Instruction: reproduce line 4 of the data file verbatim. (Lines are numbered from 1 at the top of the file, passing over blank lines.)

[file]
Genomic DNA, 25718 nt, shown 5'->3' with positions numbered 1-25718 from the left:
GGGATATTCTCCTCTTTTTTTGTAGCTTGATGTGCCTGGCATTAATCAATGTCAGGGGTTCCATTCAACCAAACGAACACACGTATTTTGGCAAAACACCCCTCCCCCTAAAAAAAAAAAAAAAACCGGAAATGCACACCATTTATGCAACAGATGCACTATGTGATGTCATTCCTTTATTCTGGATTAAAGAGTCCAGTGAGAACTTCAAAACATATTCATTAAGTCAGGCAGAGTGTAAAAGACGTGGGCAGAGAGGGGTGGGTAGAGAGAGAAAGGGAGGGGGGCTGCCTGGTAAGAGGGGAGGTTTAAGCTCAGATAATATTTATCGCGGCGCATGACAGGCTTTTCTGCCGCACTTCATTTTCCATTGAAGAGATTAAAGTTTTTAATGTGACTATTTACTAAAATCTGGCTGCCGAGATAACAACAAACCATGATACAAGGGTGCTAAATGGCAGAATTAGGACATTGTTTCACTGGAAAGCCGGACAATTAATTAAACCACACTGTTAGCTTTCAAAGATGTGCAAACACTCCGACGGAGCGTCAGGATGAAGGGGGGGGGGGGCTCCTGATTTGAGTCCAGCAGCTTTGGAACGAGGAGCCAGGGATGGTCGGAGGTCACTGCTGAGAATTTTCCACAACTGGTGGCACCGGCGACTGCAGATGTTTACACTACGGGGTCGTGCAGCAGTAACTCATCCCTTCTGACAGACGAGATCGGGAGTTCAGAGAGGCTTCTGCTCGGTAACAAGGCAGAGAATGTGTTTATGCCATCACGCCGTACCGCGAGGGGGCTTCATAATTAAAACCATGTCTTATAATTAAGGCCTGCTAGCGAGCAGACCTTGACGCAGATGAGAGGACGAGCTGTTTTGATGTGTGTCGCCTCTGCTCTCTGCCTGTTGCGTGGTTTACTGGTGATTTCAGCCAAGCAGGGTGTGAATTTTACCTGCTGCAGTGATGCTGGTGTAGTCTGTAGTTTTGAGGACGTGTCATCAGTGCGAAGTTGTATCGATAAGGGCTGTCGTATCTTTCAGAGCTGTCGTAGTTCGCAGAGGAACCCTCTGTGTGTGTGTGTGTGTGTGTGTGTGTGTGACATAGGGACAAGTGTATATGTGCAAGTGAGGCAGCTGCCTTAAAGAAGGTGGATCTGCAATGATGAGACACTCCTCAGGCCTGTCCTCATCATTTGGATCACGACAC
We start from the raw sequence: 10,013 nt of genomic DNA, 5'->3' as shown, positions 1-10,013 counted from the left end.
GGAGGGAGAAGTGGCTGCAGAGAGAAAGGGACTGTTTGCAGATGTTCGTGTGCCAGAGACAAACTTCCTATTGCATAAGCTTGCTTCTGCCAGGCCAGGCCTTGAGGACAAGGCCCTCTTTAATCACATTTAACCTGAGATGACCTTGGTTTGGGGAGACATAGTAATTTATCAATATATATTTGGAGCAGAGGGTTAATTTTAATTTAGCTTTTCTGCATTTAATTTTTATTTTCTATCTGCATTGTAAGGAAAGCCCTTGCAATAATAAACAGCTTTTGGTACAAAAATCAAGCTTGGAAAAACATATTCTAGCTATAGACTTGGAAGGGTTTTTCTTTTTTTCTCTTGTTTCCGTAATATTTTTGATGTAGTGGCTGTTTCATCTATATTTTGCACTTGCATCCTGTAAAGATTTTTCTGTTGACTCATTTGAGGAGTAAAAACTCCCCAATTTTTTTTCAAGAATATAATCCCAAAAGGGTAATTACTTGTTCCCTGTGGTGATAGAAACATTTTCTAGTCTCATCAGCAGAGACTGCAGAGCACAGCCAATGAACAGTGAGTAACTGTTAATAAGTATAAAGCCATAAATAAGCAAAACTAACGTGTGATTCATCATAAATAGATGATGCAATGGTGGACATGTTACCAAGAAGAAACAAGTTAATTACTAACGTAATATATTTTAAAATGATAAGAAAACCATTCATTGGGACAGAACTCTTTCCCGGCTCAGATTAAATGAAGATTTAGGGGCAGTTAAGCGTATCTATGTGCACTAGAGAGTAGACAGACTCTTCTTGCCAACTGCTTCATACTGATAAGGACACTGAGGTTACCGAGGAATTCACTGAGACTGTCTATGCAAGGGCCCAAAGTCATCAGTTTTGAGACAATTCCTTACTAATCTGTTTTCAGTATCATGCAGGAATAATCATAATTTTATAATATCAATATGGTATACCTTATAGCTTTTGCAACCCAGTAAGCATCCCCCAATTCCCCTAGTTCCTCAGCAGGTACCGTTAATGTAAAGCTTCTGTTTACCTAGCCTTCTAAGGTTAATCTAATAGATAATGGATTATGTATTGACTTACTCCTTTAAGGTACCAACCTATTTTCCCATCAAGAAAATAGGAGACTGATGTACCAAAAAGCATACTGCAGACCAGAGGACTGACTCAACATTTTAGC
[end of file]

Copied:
GGAGGGAGAAGTGGCTGCAGAGAGAAAGGGACTGTTTGCAGATGTTCGTGTGCCAGAGACAAACTTCCTATTGCATAAGCTTGCTTCTGCCAGGCCAGGCCTTGAGGACAAGGCCCTCTTTAATCACATTTAACCTGAGATGACCTTGGTTTGGGGAGACATAGTAATTTATCAATATATATTTGGAGCAGAGGGTTAATTTTAATTTAGCTTTTCTGCATTTAATTTTTATTTTCTATCTGCATTGTAAGGAAAGCCCTTGCAATAATAAACAGCTTTTGGTACAAAAATCAAGCTTGGAAAAACATATTCTAGCTATAGACTTGGAAGGGTTTTTCTTTTTTTCTCTTGTTTCCGTAATATTTTTGATGTAGTGGCTGTTTCATCTATATTTTGCACTTGCATCCTGTAAAGATTTTTCTGTTGACTCATTTGAGGAGTAAAAACTCCCCAATTTTTTTTCAAGAATATAATCCCAAAAGGGTAATTACTTGTTCCCTGTGGTGATAGAAACATTTTCTAGTCTCATCAGCAGAGACTGCAGAGCACAGCCAATGAACAGTGAGTAACTGTTAATAAGTATAAAGCCATAAATAAGCAAAACTAACGTGTGATTCATCATAAATAGATGATGCAATGGTGGACATGTTACCAAGAAGAAACAAGTTAATTACTAACGTAATATATTTTAAAATGATAAGAAAACCATTCATTGGGACAGAACTCTTTCCCGGCTCAGATTAAATGAAGATTTAGGGGCAGTTAAGCGTATCTATGTGCACTAGAGAGTAGACAGACTCTTCTTGCCAACTGCTTCATACTGATAAGGACACTGAGGTTACCGAGGAATTCACTGAGACTGTCTATGCAAGGGCCCAAAGTCATCAGTTTTGAGACAATTCCTTACTAATCTGTTTTCAGTATCATGCAGGAATAATCATAATTTTATAATATCAATATGGTATACCTTATAGCTTTTGCAACCCAGTAAGCATCCCCCAATTCCCCTAGTTCCTCAGCAGGTACCGTTAATGTAAAGCTTCTGTTTACCTAGCCTTCTAAGGTTAATCTAATAGATAATGGATTATGTATTGACTTACTCCTTTAAGGTACCAACCTATTTTCCCATCAAGAAAATAGGAGACTGATGTACCAAAAAGCATACTGCAGACCAGAGGACTGACTCAACATTTTAGC